Summer running does not always mean summer running. The full HEK system in use at 3600 meters on the Barrhorn.

While the individual pieces all work well on their own, it’s the complete package that’s going to shine when you head high or long. I can’t imagine a better set up for our own Way Ups, where we typically encounter a huge range of conditions from valley starts, to windy ridges, and finally icy summits. Or, looking to run the Via Valais? With the addition of just another piece or two and trading up capacity for the 8 liter Slope Runner, this is your full kit. It’s feature rich, light, and after using it all as a system, you’ll get to know exactly how to maximize its simplicity, allowing you to travel more comfortably and efficiently. For even colder temps or hanging around time, consider adding an insulation layer like the Patagonia Nano Air Hybrid which compliments the system by being worn over the Airshed Pro.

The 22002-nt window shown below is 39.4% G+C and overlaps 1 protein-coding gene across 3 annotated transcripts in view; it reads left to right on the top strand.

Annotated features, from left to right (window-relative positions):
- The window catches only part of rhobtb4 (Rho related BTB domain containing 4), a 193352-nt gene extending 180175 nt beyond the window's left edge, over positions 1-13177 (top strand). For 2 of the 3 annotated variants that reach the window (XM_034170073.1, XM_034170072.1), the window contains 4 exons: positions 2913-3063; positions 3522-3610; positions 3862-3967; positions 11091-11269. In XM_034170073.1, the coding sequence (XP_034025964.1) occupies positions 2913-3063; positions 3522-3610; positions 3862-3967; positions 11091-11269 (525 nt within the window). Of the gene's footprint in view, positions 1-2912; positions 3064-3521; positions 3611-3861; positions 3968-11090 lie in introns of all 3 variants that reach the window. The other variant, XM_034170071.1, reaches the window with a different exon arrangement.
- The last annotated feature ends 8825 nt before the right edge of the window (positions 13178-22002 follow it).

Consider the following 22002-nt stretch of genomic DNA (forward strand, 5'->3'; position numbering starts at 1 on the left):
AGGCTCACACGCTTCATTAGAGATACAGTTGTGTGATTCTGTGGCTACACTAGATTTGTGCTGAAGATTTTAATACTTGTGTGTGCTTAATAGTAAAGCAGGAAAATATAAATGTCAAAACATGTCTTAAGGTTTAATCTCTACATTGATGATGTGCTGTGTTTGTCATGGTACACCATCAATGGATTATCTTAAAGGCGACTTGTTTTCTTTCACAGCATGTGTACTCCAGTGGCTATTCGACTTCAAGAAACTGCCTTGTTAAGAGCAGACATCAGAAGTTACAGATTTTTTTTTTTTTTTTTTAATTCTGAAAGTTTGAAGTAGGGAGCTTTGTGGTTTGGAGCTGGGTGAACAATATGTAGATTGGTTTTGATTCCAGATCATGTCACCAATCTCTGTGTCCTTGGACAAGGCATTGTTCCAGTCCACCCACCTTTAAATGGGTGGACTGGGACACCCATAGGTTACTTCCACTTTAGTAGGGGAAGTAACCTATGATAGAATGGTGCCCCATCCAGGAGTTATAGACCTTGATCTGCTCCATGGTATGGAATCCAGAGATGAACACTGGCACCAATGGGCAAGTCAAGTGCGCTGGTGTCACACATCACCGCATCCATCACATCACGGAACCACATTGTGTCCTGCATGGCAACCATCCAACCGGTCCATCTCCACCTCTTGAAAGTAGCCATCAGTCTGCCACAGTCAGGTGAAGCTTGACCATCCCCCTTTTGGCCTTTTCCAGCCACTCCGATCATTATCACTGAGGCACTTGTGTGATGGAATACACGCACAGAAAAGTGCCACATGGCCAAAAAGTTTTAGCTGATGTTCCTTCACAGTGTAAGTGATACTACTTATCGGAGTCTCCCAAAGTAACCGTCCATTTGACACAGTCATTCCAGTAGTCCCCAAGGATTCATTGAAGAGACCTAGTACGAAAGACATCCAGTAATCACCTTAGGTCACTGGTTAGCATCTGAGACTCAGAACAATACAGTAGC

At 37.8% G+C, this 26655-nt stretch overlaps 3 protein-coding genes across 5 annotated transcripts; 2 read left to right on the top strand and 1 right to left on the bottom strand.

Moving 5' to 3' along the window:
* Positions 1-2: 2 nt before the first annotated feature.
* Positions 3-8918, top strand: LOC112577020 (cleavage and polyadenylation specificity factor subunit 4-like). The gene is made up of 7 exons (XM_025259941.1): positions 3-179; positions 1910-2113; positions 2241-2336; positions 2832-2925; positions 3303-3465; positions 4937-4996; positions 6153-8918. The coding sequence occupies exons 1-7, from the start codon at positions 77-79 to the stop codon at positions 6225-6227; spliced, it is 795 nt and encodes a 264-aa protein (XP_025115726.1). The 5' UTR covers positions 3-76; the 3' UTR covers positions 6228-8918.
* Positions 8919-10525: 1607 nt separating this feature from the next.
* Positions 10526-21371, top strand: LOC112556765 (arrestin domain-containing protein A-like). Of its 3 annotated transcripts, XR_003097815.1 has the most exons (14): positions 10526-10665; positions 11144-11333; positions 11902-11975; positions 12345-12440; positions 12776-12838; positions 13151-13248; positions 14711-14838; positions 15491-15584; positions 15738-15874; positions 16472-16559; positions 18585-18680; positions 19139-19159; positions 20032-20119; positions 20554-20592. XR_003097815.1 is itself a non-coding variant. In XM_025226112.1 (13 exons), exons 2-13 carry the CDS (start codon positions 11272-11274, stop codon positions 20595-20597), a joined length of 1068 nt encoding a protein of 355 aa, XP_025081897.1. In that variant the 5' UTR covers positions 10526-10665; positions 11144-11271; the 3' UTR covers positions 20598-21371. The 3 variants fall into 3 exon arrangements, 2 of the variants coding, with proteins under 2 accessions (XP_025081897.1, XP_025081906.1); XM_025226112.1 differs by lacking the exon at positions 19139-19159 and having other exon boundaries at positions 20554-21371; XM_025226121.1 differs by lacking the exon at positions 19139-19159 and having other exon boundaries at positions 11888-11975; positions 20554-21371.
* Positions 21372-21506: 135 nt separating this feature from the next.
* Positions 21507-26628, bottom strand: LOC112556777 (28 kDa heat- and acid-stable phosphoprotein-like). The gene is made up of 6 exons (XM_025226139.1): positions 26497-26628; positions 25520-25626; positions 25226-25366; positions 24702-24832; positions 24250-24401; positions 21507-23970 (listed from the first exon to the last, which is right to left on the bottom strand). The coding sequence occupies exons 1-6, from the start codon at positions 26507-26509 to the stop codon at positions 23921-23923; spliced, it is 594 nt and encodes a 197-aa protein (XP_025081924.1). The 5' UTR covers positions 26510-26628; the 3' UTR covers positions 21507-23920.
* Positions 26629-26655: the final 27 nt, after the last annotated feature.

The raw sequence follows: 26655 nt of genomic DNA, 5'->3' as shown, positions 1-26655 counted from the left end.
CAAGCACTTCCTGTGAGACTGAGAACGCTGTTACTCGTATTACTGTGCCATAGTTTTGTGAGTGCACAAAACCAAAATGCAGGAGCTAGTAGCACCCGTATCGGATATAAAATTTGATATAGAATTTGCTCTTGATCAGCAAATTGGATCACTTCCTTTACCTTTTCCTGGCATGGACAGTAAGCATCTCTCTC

To purchase the entire kit is an investment, but then that’s it, it’s what you use and pack for your missions. One kit to rule them all. If you’re into product performance as much as your own performance, this is the kit for you.

For more info, and to learn how to get wrapped in the HEK, visit Patagonia.

By Dan Patitucci

Even if the weather is determined to ruin your day, gear this good will keep you out for experiences like this, which turns out to be the best kind of days.

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Comments 4

  1. You don’t have an inside picture of the endless run shorts by chance? They don’t have any liner at all? Not like the Strider Pro 5″ pants? I wonder how they are constructed and Patagonia doesn’t have a picture online ..and in europe no free returns …

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      Author
  2. I just ordered this vest for a 50k. It states there is a place to store trekking poles so I’m really hoping to take them along. Have you tried the pole attachments? There are no pictures on the Patagonia website showing trekking poles on the vest.

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      Author

      I haven’t used the pole straps, but they are just a simple stretch cord system on the sides of the pack.